That the United States failed to retain its seat on the UN Commission on Human Rights, on second thought, begins to look less and less outrageous when the long history of the nation's own violations is considered. Compounding those problems is resentment at the fact that the United States is the only truly global power. The administration of George W. Bush has not done much to allay concerns or ease tensions. Its unilateral decision to reject the Kyoto Agreement on curbing global warming, its resolve to withdraw from the Antiballistic Missile Treaty with Russia in order to pursue a National Missile Defense plan, and the refusal to send Secretary of State Colin Powell to the UN Council on Racism in Durban, South Africa (and then the withdrawal of the delegation) all seemed to mark even more examples of American arrogance.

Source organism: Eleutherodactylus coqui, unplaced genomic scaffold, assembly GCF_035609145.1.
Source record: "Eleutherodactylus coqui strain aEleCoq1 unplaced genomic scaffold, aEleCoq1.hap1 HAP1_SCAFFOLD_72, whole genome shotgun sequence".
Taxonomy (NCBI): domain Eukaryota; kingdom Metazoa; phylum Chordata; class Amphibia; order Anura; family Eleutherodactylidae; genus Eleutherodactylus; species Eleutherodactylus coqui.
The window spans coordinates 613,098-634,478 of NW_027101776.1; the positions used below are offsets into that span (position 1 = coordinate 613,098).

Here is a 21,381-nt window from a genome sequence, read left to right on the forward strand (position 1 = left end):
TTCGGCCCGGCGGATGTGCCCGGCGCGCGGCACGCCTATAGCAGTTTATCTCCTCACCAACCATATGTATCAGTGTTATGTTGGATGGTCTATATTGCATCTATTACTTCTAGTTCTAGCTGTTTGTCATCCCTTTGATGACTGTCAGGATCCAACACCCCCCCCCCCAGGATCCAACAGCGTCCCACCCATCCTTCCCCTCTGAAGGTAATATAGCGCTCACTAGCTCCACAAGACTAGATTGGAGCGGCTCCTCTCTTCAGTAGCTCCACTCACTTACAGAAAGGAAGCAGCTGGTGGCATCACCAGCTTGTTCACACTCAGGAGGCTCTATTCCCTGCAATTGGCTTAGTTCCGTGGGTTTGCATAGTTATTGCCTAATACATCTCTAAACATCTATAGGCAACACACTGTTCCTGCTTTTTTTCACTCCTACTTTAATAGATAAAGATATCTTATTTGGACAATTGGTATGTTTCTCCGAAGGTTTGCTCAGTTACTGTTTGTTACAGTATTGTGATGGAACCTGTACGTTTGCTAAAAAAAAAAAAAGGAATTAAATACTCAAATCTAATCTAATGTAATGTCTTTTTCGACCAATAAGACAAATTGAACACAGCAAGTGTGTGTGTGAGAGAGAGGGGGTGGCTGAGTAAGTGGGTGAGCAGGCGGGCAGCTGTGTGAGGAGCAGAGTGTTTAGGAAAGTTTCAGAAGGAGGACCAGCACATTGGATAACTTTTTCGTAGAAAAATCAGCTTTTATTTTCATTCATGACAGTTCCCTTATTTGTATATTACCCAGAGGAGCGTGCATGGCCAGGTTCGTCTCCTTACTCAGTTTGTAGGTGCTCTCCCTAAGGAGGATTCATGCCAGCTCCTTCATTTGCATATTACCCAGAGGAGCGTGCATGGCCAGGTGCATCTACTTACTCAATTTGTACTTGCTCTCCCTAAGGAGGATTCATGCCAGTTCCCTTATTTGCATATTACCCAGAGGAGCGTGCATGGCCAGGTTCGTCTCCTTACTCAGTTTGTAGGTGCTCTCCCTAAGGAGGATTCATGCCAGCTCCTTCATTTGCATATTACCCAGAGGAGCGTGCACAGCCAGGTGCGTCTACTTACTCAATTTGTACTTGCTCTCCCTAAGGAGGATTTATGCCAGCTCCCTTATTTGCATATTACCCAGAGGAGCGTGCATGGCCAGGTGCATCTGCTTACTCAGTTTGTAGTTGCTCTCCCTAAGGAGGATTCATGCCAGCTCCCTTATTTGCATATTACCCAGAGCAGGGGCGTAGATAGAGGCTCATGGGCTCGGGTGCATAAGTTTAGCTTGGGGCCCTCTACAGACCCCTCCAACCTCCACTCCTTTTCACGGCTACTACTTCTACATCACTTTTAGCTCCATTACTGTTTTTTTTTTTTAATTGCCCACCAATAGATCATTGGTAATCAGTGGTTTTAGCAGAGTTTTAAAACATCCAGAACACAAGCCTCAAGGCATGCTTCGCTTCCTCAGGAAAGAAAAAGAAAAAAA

The Bush administration argued that it sent only a low-level delegation to Durban to protest the language already proposed by Arab delegates calling Israeli's treatment of Palestinians as racist; the president also objected to discussing reparations for past acts of slavery. Whatever the reasons, the Bush administration should have weighed the importance of the nation's past leadership in the field of human rights against its displeasure over particular language in draft texts prior to the start of the conference. David D. Newsom was right to call attention to the disparity between the ideals articulated by the likes of Thomas Jefferson, Woodrow Wilson, or Eleanor Roosevelt and the reality of the actions pursued or not by the United States. But Jimmy Carter was right when he argued that the nation could not shirk its duty to promote human rights just because of its own imperfections.